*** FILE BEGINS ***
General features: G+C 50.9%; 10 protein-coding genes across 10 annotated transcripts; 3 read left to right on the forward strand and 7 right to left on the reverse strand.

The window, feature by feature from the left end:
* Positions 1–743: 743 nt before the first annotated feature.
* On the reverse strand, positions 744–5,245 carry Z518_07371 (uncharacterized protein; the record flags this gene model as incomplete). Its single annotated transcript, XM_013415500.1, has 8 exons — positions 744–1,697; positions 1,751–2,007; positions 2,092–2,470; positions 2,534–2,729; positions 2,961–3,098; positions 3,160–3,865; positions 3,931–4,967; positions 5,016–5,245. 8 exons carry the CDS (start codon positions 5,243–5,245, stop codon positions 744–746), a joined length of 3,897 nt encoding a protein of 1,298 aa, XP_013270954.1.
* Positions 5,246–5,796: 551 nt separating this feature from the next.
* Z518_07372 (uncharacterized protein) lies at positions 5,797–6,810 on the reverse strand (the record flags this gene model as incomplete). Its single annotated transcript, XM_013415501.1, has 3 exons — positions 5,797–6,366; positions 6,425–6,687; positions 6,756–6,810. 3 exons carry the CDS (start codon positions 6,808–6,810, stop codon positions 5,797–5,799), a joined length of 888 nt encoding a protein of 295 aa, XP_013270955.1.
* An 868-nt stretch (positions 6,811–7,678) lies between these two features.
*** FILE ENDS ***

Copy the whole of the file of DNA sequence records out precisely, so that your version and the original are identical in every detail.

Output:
General features: G+C 50.9%; 10 protein-coding genes across 10 annotated transcripts; 3 read left to right on the forward strand and 7 right to left on the reverse strand.

The window, feature by feature from the left end:
* Positions 1–743: 743 nt before the first annotated feature.
* On the reverse strand, positions 744–5,245 carry Z518_07371 (uncharacterized protein; the record flags this gene model as incomplete). Its single annotated transcript, XM_013415500.1, has 8 exons — positions 744–1,697; positions 1,751–2,007; positions 2,092–2,470; positions 2,534–2,729; positions 2,961–3,098; positions 3,160–3,865; positions 3,931–4,967; positions 5,016–5,245. 8 exons carry the CDS (start codon positions 5,243–5,245, stop codon positions 744–746), a joined length of 3,897 nt encoding a protein of 1,298 aa, XP_013270954.1.
* Positions 5,246–5,796: 551 nt separating this feature from the next.
* Z518_07372 (uncharacterized protein) lies at positions 5,797–6,810 on the reverse strand (the record flags this gene model as incomplete). Its single annotated transcript, XM_013415501.1, has 3 exons — positions 5,797–6,366; positions 6,425–6,687; positions 6,756–6,810. 3 exons carry the CDS (start codon positions 6,808–6,810, stop codon positions 5,797–5,799), a joined length of 888 nt encoding a protein of 295 aa, XP_013270955.1.
* An 868-nt stretch (positions 6,811–7,678) lies between these two features.